Monday, August 4, 2014


A few weeks ago I gave a talk at the 2014 SPNHC meeting on advocacy for natural history museums in the 21st Century. It was subtitled "when popularity isn't enough." The talk seemed to be well received, but reading a few on-line comments afterwards, I wasn't entirely sure that people had got the point. "Chris Norris says bats are scary," was one such comment. "I think it's a shame that the public have to be scared of collections to support them," was a comment made by one of my fellow speakers.

Of course, I didn't say either of those things and that wasn't the point of the talk. So at the risk of flogging a dead horse, and with apologies to any of you that were at the talk and got the point, I thought it was worth rehearsing the argument again. Perhaps with less bats and Ebola this time.

The talk in question was, first-and-foremost, about motivation; how do you get people to spend public funds on natural history museums and their collections when there are many more things that they could be spending the taxpayers' money on? It's a significant issue, for the foreseeable future at least, because of the ways in which the world is changing.

In the developed world people are living longer, and the costs of the medical treatments needed to keep them alive is rising dramatically as well. That means that the segment of public funding that governments have little or no control over - healthcare, social security, retirement benefits, etc. - is also climbing dramatically. In the U.S., as of 2010, public healthcare costs worked out at around 6.7% of GDP. By 2050, that fraction is predicted to rise to 14.9%.

Mandatory Spending - as that encumbered cost is referred to - accounts for around 60% of the U.S. Federal Budget. Out of the remainder that Government has control of on a year-by-year basis - called Discretionary Spending - comes everything else. It does include some money for museums, but it also includes funding for a bunch of things that people really care about - education, defense, medical research. And, to pick one particular example that's in the forefront of many people's minds at this time of year, control of wildfires.

Did you know that during the summer the U.S. Federal government spends $100 million a week on preventing and tackling wildfires? It adds up to around $2 billion a year. Set against this, the $5 million dollars a year spent by NSF on collections support seems pretty puny. Obviously there are strong motivations for allocating money to fire control - uncontrolled fires cause massive damage to land and property, and are a risk to people's lives and livelihoods. So how can museums compete with this level of urgency?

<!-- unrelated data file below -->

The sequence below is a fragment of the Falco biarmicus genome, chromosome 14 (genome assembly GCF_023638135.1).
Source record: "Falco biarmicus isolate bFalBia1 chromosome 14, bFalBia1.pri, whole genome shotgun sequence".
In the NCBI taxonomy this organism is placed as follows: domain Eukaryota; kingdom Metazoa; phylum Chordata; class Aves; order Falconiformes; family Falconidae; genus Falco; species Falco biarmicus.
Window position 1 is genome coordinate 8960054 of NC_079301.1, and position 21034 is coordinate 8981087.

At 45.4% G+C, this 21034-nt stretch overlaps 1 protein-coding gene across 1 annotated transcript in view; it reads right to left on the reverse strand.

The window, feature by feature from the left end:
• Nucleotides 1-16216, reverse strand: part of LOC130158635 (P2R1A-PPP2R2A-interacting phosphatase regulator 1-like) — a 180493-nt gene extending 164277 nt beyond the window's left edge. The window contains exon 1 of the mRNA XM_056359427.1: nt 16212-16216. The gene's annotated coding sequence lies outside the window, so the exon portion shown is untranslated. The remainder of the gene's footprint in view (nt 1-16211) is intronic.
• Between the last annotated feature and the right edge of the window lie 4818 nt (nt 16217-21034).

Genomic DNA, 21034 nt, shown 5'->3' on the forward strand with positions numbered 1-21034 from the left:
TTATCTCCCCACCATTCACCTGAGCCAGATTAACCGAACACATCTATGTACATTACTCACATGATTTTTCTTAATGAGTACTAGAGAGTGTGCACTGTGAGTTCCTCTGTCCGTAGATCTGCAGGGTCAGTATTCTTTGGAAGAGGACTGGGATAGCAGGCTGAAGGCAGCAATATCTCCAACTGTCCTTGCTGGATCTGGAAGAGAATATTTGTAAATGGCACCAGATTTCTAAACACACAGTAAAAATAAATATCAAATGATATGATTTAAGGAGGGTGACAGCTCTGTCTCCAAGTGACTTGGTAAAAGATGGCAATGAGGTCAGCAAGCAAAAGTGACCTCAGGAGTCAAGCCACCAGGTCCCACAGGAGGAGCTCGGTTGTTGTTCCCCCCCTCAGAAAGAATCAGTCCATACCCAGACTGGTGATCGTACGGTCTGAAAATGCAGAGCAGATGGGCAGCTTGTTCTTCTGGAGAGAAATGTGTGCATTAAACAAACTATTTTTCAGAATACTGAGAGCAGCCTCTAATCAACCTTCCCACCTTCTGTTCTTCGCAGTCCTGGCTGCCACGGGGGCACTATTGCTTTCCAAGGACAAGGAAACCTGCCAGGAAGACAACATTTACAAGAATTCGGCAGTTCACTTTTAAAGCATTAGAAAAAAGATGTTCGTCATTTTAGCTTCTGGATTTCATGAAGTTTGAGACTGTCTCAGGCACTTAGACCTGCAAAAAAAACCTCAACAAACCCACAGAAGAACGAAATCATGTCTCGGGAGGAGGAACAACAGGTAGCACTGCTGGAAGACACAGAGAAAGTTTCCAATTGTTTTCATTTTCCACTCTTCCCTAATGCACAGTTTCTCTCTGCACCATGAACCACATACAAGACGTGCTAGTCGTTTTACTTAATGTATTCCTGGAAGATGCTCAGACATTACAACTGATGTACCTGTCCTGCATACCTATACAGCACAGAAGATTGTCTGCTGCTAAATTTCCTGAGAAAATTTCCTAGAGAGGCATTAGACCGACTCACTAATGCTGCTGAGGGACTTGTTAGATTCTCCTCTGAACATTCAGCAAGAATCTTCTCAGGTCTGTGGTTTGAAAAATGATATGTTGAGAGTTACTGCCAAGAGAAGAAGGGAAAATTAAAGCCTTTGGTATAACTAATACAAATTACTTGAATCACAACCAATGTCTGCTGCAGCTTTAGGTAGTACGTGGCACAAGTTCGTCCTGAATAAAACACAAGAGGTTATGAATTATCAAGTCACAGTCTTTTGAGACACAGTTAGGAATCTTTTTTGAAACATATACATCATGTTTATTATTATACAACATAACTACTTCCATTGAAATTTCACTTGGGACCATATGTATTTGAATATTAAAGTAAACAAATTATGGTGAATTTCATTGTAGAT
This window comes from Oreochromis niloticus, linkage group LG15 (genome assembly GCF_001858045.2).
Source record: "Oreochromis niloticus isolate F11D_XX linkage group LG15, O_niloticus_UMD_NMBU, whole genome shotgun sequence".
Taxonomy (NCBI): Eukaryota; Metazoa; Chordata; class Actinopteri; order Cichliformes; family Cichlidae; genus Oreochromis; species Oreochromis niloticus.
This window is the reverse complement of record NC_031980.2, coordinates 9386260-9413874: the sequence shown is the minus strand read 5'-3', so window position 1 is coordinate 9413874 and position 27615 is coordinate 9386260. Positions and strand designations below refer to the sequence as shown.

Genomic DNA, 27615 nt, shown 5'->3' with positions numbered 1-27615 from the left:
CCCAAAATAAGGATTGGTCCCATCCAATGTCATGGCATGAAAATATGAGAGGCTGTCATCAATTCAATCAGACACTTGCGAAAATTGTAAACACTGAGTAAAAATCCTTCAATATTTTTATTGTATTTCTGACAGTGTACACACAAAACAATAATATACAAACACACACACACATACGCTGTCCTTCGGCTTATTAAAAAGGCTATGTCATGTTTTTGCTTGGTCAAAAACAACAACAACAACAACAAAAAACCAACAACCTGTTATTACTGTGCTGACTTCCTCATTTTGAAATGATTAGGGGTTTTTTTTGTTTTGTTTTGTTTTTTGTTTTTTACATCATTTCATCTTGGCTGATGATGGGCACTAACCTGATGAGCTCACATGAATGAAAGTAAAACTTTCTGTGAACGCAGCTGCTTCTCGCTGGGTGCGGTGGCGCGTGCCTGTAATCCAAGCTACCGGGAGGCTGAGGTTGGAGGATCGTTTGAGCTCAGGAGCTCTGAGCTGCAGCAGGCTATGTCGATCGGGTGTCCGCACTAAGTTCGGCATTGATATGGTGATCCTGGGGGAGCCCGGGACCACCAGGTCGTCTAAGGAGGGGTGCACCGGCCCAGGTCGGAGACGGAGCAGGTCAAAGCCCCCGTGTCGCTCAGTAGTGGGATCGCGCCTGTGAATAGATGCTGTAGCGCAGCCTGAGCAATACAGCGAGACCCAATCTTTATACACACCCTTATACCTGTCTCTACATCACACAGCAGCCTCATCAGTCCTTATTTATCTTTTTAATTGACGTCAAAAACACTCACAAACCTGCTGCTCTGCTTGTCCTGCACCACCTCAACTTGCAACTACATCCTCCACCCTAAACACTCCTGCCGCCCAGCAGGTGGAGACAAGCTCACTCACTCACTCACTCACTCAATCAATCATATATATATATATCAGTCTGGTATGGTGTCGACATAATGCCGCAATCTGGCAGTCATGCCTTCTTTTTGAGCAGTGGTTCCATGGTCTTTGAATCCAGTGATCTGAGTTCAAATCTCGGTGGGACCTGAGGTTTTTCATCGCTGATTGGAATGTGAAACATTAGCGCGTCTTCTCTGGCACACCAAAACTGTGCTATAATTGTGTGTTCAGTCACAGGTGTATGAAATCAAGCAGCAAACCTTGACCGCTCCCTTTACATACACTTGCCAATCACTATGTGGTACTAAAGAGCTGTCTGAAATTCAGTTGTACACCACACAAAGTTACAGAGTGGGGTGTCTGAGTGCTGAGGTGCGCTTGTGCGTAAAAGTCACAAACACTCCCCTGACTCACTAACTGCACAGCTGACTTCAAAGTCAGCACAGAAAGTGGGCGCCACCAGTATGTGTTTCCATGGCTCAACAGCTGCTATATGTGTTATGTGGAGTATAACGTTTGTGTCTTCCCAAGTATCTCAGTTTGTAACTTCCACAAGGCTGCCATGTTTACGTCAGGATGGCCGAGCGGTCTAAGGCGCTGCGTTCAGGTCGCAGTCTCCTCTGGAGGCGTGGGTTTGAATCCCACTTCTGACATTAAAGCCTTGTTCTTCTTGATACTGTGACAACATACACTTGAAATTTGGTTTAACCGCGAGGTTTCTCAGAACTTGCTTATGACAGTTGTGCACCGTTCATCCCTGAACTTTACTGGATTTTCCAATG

The answer, of course, lies in cooperation, not competition. In this case, for example, it is believed that one major factor in the increasing risk presented by wildfires is climate change, and one of the various ways that climate change affects wildfires is by promoting the spread of new types of insect pests. Pests kill trees, dead trees fuel fires. If you suddenly get an increase in the number of dead trees in a stand of forest, it's likely to affect the fire regime of that area.

So, if you're going to plan how to spend that $100 million a week most efficiently, it might be worth trying to map areas where pest species are occurring in places that they haven't been seen before, and for that you need data on historic occurrences that are found in museum collections. Better-curated collections equals better fire prevention, and that's surely worth devoting a small fraction of that massive fire control budget towards achieving.

Of course, it's not as simple as that. There are a significant number of people (and unsurprisingly they're on the right of the political spectrum) who think that money is better spent on fighting fires than preventing them, or using fire-prevention as leverage to allow more logging on public lands. Using funds to support entomologists and museum collections is unlikely to sit well with this constituency, especially as this strategy also involves some level of acknowledgment that the cause of the problem lies with climate change.

And then there's the fact that scientists find it relatively difficult to say for sure how pest distributions relate to fire patterns. Like many things in nature, it's complicated. Once again, part of the answer may lie with data in museum collections, but it takes time and money to tease it out. That doesn't sit well with politicians and public who want immediate answers and decisive action.

So, there's our advocacy challenge - how do we demonstrate that museums are relevant to things that people care about, to the extent that it's worth taking some of the money budgeted for those things and directing it towards us? It seems like a no-brainer, and yet the level of public funding that's going into museums suggests that we're not doing as good a job as we might hope.

IMO, a good advocacy strategy for natural history collections should have 5 characteristics:

  • The strategy must be based on public benefits
  • It should be rooted in success, not failure
  • It should be forward-looking, not harping back
  • It should depend on relevance, not curiosity value
  • It must be flexible and scaleable
I'm going to explore each of these in detail in the next few posts. But first, in a shameless attempt to capitalize on recent news, I am going to talk about Ebola...

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